Example of static map


Association of Learning Technologists (ALT) Conference 5-7 September 2017, Liverpool, UK

Poster presentation by Alan Cliff and Rebecca Swartz. Click the poster to see an enlarged version.

 Reflections from AltC:  Unbundling, rebundling and the ‘new normal’ for higher education

In this blog post Rebecca Swartz, part of the The Unbundled University: researching emerging models in an unequal landscape team, relates her impressions of the AltC conference, where she and Alan Cliff presented on the project.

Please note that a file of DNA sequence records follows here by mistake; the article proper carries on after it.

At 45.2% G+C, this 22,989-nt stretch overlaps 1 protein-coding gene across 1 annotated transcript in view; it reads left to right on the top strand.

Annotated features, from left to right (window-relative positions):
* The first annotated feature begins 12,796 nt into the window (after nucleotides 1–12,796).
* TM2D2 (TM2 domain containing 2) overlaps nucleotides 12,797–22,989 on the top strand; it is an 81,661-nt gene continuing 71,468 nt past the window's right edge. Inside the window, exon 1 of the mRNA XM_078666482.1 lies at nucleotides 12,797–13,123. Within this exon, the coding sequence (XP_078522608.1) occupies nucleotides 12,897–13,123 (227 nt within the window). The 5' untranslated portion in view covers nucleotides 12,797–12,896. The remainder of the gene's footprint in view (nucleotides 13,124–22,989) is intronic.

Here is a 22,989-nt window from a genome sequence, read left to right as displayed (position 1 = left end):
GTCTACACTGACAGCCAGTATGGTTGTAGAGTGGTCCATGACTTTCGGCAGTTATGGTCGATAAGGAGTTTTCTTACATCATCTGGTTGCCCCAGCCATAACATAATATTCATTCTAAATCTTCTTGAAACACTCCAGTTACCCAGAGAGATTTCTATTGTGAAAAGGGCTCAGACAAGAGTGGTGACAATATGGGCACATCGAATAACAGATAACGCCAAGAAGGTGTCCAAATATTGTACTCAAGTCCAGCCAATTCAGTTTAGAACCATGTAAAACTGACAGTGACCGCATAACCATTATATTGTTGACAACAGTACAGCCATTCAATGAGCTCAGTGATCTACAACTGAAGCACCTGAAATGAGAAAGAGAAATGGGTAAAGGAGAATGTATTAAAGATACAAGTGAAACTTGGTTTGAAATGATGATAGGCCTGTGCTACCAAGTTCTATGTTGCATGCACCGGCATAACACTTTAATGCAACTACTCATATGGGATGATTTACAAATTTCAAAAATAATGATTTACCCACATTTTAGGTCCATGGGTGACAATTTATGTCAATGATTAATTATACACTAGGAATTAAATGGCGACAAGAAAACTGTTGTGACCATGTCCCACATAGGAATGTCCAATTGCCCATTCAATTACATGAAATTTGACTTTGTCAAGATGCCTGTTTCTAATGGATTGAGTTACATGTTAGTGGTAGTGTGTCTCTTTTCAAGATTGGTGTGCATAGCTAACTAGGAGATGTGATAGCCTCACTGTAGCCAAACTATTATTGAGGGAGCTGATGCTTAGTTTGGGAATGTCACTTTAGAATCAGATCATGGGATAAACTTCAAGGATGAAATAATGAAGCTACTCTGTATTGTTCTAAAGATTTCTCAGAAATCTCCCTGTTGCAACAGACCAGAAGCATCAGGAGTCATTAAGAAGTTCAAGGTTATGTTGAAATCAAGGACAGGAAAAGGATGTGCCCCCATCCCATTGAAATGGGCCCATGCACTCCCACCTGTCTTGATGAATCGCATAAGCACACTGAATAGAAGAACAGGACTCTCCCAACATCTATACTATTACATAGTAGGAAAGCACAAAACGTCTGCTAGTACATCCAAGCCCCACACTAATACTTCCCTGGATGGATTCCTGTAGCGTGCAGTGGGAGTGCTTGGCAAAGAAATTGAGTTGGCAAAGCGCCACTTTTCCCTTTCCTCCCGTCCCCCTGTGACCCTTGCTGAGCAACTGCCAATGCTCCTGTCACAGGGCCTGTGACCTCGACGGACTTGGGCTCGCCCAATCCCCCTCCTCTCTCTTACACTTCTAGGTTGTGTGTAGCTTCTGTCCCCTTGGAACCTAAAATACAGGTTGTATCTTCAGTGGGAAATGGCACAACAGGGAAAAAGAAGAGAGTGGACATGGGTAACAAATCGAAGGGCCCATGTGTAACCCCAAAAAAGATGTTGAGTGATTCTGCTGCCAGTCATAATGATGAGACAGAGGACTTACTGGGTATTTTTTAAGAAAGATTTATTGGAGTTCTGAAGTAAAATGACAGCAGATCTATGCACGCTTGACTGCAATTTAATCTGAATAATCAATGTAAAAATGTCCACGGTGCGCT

Alan Cliff and I recently had the opportunity to attend  AltC, held at the University of Liverpool from 5-7 September 2017. The theme of the conference, ‘Beyond islands of innovation – how Learning Technology became the new norm(al)’, provoked interesting discussion about the nature of technological change in higher education today, and urged participants to consider the language of ‘disruption’ in higher education discourse. The conference attracted university-based researchers and learning technologists, as well as representatives from the private sector. One of the most interesting parts of the conference was talking to private providers in the Exhibition Hall. This gave Alan and I a sense of the plethora of educational technologies on offer to institutions in the UK, as well as drawing our attention to the changing nature of higher education provision in that context.